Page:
Practical Insights

Posted: July 13, 2015 / Categories Bankruptcy, Client Q & A

Client Q & A: One of my customers just went bankrupt. Does that mean it does not have to pay off its account?

One of my customers just went bankrupt. Does that mean it does not have to pay off its account?

By Bennette Deacy Kramer

Your customer does not have to pay off its account now, but depending on the amount of assets in the bankruptcy estate, you might receive payment up to 100% of the amount of the account during the bankruptcy case.

The Automatic Stay and Creation of the Bankruptcy Estate

Your customer does not have to pay off its account right away because, when a person files a bankruptcy petition, an "automatic stay" comes into effect immediately. Once the automatic stay is in effect, a creditor may not take any action to collect any debts that existed before the bankruptcy filing. Also, once a bankruptcy petition has been filed, all the debtor's assets become part of a "bankruptcy estate" and no longer belong to, or are under the control of, the debtor – your customer. However, a bankruptcy filing does not mean that you will never receive all or part of the amount you are owed.


As a creditor, you should receive notice of the bankruptcy filing within a month or so. The notice will let you know about two events. First and most important, the notice will announce the bar date for submission of claims. This is the date that claims (i.e., your claim for any amount owed to you by this debtor) are due. This is a very important date. Unless you submit a claim prior to the bar date, you likely will lose all chance of collecting from the bankruptcy estate. The notice should include a Claim Form that has been filled in with the information pertinent to the bankruptcy case and information relating to the creditor.

It should be noted that certain kinds of claims against individual debtors are not dischargeable in bankruptcy, which means that the right to collect survives the end of the bankruptcy case. Some of the claims that fit into this category are tax claims, fraud claims, unscheduled claims where the creditor did not get notice of the bankruptcy, domestic support claims, fines and other payments owed to the government, most student loan claims, claims for death or personal injuries if the debtor was intoxicated, claims for payment of an order of restitution to the United States, post-petition coop or condominium fees, amounts owed to a pension plan and similar claims.

Second, the notice will tell you when the Creditors' Meeting will take place. This meeting is the opportunity for creditors to question the debtor or its representative about its assets.

No Assets

In cases where the debtor has no assets, the notice will have a notation that it is a "No Asset Case" and no claim bar date. Because there are no assets, the likelihood of any creditor recovery is slim unless the bankruptcy trustee later finds assets. If that happens, another notice will be sent requesting submission of claim forms.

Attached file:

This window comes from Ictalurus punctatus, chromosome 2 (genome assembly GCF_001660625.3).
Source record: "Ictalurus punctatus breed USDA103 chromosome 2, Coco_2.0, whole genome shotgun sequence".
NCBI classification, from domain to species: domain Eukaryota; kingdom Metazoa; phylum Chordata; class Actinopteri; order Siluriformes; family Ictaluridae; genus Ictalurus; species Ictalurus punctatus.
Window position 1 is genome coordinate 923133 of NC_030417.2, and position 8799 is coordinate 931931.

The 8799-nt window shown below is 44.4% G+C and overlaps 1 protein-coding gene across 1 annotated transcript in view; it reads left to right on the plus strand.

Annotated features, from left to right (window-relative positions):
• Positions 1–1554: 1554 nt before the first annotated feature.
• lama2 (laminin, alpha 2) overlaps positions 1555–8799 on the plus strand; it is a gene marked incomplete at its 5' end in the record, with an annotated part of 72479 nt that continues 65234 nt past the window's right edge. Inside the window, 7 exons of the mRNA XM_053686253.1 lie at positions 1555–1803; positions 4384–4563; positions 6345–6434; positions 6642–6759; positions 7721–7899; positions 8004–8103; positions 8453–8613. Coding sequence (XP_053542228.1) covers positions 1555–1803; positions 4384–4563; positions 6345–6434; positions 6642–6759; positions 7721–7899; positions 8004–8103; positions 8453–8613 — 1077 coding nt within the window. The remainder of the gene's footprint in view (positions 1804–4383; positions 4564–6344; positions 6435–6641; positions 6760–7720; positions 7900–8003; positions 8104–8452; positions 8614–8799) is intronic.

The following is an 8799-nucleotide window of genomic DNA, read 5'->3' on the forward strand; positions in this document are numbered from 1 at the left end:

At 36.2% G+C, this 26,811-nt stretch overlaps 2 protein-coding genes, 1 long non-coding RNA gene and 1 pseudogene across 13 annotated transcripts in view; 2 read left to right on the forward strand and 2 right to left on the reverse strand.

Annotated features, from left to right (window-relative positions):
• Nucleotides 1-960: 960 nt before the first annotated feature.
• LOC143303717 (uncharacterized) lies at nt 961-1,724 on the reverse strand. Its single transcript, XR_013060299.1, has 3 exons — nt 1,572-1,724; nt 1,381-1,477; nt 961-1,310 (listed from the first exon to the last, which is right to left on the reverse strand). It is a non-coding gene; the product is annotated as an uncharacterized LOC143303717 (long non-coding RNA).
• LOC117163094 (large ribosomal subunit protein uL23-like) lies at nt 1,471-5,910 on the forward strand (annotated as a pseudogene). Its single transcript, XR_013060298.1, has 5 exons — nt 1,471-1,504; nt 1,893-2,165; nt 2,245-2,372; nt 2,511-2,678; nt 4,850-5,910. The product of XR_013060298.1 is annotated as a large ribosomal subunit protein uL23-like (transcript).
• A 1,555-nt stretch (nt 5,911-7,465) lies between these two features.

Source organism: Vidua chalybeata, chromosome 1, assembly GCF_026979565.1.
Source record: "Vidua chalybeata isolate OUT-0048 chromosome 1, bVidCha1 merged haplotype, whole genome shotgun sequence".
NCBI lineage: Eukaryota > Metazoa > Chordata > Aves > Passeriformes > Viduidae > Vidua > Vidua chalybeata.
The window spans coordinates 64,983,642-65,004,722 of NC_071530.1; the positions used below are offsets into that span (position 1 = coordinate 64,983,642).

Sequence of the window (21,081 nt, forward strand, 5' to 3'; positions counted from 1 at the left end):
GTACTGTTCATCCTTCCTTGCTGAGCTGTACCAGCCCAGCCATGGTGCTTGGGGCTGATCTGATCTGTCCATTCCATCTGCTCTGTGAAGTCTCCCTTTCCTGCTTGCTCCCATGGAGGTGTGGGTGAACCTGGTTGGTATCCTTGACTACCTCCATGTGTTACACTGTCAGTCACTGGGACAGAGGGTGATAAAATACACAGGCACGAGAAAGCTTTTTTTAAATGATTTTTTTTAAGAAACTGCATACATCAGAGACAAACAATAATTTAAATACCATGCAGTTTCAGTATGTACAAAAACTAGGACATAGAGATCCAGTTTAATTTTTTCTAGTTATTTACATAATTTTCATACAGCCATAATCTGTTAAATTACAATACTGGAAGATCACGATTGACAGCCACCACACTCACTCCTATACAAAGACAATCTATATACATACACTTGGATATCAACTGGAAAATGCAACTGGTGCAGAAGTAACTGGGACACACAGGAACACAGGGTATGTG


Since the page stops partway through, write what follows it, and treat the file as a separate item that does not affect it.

Getting Paid from the Bankruptcy Estate

The amount a creditor may expect to recover from a bankruptcy estate ranges from 0 to 100%, depending on the value of the assets compared to the amount of liabilities. Usually, the trustee appointed to oversee the case by the United States Trustee will have a good idea of the percentage of the payout per dollar about six to twelve months after the commencement of the bankruptcy case. In large business cases a trustee will not be appointed, instead the debtor's employees will be in charge as Debtor in Possession or DIP.

There are also different classes of creditors with different priorities set forth in the Bankruptcy Code. Often, the first creditors paid are those who lend money to the debtor at the beginning of the case; these creditors receive a superpriority claim. Next, claimants with secured claims receive payment to the extent of their security. Unsecured claims are then paid in the order of priority set forth in the Bankruptcy Code as follows: domestic support obligations, allowed administrative expenses, wages up to a certain limit, contributions to an employee benefit plan, claims related to raising grain or fishermen, deposits for housing, tax claims, capital requirements for insured depository institutions, claims for death or personal injuries if the debtor was intoxicated, and allowed unsecured claims.


The bankruptcy process may seem confusing, but we have considerable experience representing creditors in bankruptcy proceedings. If you have a question or need advice, we would be happy to discuss your situation.